Next, consider what syrup you’re using. Some syrups are safe in moderation. Others need to be used extra sparingly. And then there are a few that are actually toxic and can kill your dog. You need to know which is which.
Real maple syrup is a traditional sweetener made from the xylem sap of maple trees. Every 2 tablespoons contain a whopping 110 calories (from the 27 grams of carbohydrates, which are nearly all various simple sugars).
But because it’s derived from tree sap, natural maple syrup comes with other essential nutrients — potassium, calcium, magnesium, Vitamin B1 (thiamine), Vitamin B2 (riboflavin), niacin (a form of Vitamin B3), iron, zinc, copper, and manganese. There are even over 67 polyphenols or plant compounds that have antioxidant effects on living tissues (both plant or animal) that help protect them from oxidative stress and certain diseases (like cancer).
This is why I prefer maple syrup on my waffles — whether I’m eating them or giving a few bites to my dog.
But beware of using imitation maple syrups or maple syrups that have been mixed in with other sugar-based syrups. These contain less or none of the nutrients I just listed. They may even contain artificial flavors or sweeteners (e.g., xylitol) that may be all right for humans but are harmful to dogs. (Again, more on that later.)
Honey or honey syrup
If you find the flavor of real maple syrup a bit cloying, you can use honey. Honey is another natural sweet syrup you can use both as human food and as part of a doggie snack.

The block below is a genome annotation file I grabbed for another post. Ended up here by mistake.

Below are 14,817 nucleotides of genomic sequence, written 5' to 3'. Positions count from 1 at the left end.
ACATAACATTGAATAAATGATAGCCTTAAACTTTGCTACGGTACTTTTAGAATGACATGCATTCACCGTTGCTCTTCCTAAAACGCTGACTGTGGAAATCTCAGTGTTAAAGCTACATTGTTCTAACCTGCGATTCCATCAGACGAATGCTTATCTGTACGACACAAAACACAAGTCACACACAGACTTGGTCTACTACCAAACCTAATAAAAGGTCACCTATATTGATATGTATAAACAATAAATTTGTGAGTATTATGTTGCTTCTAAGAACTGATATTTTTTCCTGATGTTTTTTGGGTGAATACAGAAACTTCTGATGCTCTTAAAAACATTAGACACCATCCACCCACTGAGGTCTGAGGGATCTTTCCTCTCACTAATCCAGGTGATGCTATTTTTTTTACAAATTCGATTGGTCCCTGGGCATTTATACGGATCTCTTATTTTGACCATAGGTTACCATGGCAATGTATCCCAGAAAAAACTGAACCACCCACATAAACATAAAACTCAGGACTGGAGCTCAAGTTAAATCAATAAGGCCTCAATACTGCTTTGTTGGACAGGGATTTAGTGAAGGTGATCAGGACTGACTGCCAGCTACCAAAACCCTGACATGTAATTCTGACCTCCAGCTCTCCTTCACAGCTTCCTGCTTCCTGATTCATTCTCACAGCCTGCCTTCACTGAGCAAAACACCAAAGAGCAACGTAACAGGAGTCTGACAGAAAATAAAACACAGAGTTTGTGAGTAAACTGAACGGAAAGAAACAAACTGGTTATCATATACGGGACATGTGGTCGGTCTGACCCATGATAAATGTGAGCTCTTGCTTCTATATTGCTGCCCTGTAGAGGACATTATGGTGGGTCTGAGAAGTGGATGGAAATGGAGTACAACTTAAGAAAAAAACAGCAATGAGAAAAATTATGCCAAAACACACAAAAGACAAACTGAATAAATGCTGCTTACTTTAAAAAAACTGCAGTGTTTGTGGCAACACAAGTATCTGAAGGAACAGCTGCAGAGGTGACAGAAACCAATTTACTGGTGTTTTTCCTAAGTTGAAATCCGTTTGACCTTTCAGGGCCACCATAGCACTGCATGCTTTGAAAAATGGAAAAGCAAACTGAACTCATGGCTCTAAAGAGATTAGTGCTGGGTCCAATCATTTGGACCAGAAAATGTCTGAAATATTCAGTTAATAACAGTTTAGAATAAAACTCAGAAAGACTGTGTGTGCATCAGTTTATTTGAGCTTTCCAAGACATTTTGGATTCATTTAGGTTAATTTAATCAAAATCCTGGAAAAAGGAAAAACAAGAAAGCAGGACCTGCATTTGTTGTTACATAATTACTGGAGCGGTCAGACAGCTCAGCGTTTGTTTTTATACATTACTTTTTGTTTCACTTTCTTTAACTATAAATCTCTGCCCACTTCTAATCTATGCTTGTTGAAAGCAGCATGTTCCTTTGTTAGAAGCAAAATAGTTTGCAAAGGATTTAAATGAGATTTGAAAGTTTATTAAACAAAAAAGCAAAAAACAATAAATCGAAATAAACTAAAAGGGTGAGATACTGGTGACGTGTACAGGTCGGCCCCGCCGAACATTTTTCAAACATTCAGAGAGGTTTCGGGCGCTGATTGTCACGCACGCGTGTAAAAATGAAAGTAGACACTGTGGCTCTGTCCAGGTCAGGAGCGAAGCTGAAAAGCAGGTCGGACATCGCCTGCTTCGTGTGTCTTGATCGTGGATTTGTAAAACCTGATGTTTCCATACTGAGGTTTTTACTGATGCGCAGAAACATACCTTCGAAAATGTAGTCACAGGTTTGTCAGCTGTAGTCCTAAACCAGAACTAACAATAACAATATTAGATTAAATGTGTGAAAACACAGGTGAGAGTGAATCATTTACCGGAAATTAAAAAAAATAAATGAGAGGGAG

Because it’s manufactured by bees out of flower nectar, honey is a super-concentrated mix of sugar (38.5%), glucose (31%), and various carbs (disaccharides, trisaccharides, and oligosaccharides). As a result, there are 85 calories per 28 grams (about an ounce) of honey. It has a higher glycemic index than that of maple syrup.
Honey also contains protein, vitamins (C, B3, B5, B6), and minerals (iron, copper, and phosphorus). It tends to be rich in nutrients that maple syrup has less of.
Whenever I make homemade doggie treats, I like to use honey as an alternative sweetener — but only enough to impart a mild sweetness. I also prefer pasteurized honey, and always use it in cooked treats. This is because raw honey can carry a few spores of yeast and C. botulinum spores (which cause botulism).
I don’t usually recommend using corn syrup for dogs. Yes, it’s an inexpensive sweetener derived from corn starch. But it’s only sugars (mostly maltose or fructose), sodium, traces of minerals like calcium, and nothing else.
And every tablespoon of corn syrup already contains 62 calories. There’s so much sweet energy with little extra nutrition or few health benefits — making corn syrup a source of “empty” calories. So use this syrup sparingly, or not at all!
Simple sugar syrup
What about sugar dissolved in water? It’s slightly better than corn syrup. Around 4 tablespoons of this will give your dog 145 calories and traces of sodium, potassium, iron, and calcium. As with corn syrup, use this sparingly or give it up.
Homemade caramel syrups pack even more calories — like 110 calories for a mere 39 grams — which can easily upset the balance of both human and canine diets. Commercial caramel syrups are even worse because of the added salt (sodium), which is meant to improve its taste. Skip this entirely!
Artificially-sweetened or artificially flavored syrups
These are a big no-no for dogs. Many of these syrups (especially “diet” syrups) contain artificial sweeteners and flavors that are either unhealthy or downright toxic for dogs. The most notorious of these is xylitol, which accounts for some canine deaths (from xylitol poisoning) each year.
The final word
So make sure you read the ingredients on the back label of every syrup you buy at the grocery. Make sure it’s all-natural and has none of the substances that are dangerous for your dog (like xylitol!). Better still, stick to honey or maple syrup, and use those sparingly for your dog’s treats.